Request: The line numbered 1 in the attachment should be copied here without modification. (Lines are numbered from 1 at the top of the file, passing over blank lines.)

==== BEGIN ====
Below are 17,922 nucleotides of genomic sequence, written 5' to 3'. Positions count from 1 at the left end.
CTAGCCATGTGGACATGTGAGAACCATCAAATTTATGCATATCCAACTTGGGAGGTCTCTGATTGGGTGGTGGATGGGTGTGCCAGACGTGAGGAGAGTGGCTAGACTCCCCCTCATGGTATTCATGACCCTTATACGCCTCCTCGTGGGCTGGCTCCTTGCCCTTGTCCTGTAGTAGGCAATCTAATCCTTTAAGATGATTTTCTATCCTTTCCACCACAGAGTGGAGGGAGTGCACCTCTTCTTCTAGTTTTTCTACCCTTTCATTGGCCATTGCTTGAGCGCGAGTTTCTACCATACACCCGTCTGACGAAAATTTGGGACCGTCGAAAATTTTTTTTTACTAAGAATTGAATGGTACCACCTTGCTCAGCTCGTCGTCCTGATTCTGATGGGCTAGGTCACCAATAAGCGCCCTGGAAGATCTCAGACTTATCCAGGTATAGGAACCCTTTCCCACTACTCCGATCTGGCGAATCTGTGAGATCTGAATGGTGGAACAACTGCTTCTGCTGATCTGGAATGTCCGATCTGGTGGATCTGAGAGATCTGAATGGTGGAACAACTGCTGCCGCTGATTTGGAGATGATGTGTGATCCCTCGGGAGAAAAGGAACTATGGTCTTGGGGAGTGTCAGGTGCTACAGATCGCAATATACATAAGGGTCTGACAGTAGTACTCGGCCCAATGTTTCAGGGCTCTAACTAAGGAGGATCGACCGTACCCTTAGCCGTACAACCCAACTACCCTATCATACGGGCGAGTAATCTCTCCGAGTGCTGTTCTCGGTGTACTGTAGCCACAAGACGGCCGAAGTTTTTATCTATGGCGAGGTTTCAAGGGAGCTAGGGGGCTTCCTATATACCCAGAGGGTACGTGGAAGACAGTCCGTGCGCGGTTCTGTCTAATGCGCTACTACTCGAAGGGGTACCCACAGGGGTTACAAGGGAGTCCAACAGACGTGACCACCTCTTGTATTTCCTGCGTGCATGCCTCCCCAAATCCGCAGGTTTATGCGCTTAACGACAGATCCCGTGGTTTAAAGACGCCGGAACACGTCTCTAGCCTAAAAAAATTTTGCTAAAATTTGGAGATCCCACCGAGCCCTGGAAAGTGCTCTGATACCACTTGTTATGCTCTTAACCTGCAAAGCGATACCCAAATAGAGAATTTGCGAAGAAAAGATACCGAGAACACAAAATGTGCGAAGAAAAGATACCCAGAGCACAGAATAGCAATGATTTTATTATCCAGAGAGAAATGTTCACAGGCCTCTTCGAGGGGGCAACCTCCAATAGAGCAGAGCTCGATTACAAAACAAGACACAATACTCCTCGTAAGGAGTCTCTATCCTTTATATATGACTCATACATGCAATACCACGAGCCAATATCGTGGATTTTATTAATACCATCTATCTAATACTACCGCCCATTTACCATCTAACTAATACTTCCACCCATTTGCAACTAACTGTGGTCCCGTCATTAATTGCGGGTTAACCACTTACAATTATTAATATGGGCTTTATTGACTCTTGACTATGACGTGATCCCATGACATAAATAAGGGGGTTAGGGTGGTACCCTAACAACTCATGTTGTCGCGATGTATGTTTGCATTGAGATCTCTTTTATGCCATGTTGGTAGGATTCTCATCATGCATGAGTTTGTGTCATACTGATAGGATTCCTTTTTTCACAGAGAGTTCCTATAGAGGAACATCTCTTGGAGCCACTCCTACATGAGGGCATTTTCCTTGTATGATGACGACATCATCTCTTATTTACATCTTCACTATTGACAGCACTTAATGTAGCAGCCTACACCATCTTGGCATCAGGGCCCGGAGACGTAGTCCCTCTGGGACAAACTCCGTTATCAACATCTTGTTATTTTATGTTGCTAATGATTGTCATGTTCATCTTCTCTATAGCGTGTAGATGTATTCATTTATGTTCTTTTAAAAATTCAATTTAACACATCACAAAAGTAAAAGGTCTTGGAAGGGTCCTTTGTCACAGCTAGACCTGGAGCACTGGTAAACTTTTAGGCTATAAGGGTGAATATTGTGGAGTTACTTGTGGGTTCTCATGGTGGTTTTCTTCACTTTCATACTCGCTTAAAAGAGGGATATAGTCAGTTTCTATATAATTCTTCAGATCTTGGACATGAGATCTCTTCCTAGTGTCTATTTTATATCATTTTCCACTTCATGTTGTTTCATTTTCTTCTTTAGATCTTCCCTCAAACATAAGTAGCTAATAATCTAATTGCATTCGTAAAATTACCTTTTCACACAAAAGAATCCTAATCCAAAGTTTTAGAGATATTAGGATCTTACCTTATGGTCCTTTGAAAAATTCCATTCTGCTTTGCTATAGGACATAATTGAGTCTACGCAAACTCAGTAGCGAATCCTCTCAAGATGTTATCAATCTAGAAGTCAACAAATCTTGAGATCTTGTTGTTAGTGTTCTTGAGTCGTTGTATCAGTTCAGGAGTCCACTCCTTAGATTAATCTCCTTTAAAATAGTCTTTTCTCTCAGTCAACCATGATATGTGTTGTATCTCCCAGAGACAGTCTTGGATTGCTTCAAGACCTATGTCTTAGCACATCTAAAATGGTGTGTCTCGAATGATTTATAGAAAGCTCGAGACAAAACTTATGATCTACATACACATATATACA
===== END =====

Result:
Below are 17,922 nucleotides of genomic sequence, written 5' to 3'. Positions count from 1 at the left end.